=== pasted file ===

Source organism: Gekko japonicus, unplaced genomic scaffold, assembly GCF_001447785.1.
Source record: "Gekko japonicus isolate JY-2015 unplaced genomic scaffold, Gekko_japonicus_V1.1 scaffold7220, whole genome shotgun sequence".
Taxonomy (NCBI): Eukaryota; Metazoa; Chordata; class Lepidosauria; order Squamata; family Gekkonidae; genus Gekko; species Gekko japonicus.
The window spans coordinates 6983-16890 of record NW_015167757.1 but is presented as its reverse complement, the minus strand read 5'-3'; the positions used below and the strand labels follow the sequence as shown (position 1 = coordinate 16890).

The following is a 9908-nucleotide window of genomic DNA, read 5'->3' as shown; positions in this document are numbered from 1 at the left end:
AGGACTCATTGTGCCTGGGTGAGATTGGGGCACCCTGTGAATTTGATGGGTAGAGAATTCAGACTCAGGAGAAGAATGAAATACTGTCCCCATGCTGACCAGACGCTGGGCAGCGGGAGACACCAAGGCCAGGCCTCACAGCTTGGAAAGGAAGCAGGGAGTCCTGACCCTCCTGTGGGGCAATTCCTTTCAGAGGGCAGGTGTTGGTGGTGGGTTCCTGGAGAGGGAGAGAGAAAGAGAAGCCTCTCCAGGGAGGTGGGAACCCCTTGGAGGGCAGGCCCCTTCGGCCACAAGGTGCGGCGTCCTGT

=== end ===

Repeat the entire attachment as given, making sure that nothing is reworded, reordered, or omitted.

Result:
Source organism: Gekko japonicus, unplaced genomic scaffold, assembly GCF_001447785.1.
Source record: "Gekko japonicus isolate JY-2015 unplaced genomic scaffold, Gekko_japonicus_V1.1 scaffold7220, whole genome shotgun sequence".
Taxonomy (NCBI): Eukaryota; Metazoa; Chordata; class Lepidosauria; order Squamata; family Gekkonidae; genus Gekko; species Gekko japonicus.
The window spans coordinates 6983-16890 of record NW_015167757.1 but is presented as its reverse complement, the minus strand read 5'-3'; the positions used below and the strand labels follow the sequence as shown (position 1 = coordinate 16890).

The following is a 9908-nucleotide window of genomic DNA, read 5'->3' as shown; positions in this document are numbered from 1 at the left end:
AGGACTCATTGTGCCTGGGTGAGATTGGGGCACCCTGTGAATTTGATGGGTAGAGAATTCAGACTCAGGAGAAGAATGAAATACTGTCCCCATGCTGACCAGACGCTGGGCAGCGGGAGACACCAAGGCCAGGCCTCACAGCTTGGAAAGGAAGCAGGGAGTCCTGACCCTCCTGTGGGGCAATTCCTTTCAGAGGGCAGGTGTTGGTGGTGGGTTCCTGGAGAGGGAGAGAGAAAGAGAAGCCTCTCCAGGGAGGTGGGAACCCCTTGGAGGGCAGGCCCCTTCGGCCACAAGGTGCGGCGTCCTGT